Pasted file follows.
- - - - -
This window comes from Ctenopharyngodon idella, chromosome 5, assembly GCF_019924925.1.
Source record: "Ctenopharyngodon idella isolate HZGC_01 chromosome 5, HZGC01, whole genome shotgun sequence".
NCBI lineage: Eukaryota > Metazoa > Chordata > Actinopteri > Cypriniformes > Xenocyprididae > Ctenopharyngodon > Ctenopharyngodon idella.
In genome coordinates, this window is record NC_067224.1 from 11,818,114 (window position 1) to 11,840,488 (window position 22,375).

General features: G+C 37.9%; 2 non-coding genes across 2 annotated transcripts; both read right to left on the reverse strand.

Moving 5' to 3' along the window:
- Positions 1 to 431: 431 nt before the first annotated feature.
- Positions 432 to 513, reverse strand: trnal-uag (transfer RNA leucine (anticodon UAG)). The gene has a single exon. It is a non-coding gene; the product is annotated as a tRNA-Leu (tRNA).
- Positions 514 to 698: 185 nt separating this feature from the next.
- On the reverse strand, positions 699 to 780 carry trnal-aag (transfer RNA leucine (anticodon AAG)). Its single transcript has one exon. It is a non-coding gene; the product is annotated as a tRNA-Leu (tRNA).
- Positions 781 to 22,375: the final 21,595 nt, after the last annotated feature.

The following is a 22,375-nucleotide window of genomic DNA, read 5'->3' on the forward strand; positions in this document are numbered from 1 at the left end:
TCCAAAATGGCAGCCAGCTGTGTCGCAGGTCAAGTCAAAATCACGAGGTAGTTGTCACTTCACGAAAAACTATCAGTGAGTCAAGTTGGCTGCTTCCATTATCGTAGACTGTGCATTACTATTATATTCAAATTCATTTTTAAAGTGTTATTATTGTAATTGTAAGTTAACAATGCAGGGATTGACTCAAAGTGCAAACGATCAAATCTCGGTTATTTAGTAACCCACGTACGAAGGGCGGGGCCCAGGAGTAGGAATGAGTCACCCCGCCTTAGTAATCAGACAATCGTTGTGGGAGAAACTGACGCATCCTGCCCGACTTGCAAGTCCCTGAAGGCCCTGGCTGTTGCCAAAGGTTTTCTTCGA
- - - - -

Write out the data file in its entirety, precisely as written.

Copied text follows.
This window comes from Ctenopharyngodon idella, chromosome 5, assembly GCF_019924925.1.
Source record: "Ctenopharyngodon idella isolate HZGC_01 chromosome 5, HZGC01, whole genome shotgun sequence".
NCBI lineage: Eukaryota > Metazoa > Chordata > Actinopteri > Cypriniformes > Xenocyprididae > Ctenopharyngodon > Ctenopharyngodon idella.
In genome coordinates, this window is record NC_067224.1 from 11,818,114 (window position 1) to 11,840,488 (window position 22,375).

General features: G+C 37.9%; 2 non-coding genes across 2 annotated transcripts; both read right to left on the reverse strand.

Moving 5' to 3' along the window:
- Positions 1 to 431: 431 nt before the first annotated feature.
- Positions 432 to 513, reverse strand: trnal-uag (transfer RNA leucine (anticodon UAG)). The gene has a single exon. It is a non-coding gene; the product is annotated as a tRNA-Leu (tRNA).
- Positions 514 to 698: 185 nt separating this feature from the next.
- On the reverse strand, positions 699 to 780 carry trnal-aag (transfer RNA leucine (anticodon AAG)). Its single transcript has one exon. It is a non-coding gene; the product is annotated as a tRNA-Leu (tRNA).
- Positions 781 to 22,375: the final 21,595 nt, after the last annotated feature.

The following is a 22,375-nucleotide window of genomic DNA, read 5'->3' on the forward strand; positions in this document are numbered from 1 at the left end:
TCCAAAATGGCAGCCAGCTGTGTCGCAGGTCAAGTCAAAATCACGAGGTAGTTGTCACTTCACGAAAAACTATCAGTGAGTCAAGTTGGCTGCTTCCATTATCGTAGACTGTGCATTACTATTATATTCAAATTCATTTTTAAAGTGTTATTATTGTAATTGTAAGTTAACAATGCAGGGATTGACTCAAAGTGCAAACGATCAAATCTCGGTTATTTAGTAACCCACGTACGAAGGGCGGGGCCCAGGAGTAGGAATGAGTCACCCCGCCTTAGTAATCAGACAATCGTTGTGGGAGAAACTGACGCATCCTGCCCGACTTGCAAGTCCCTGAAGGCCCTGGCTGTTGCCAAAGGTTTTCTTCGA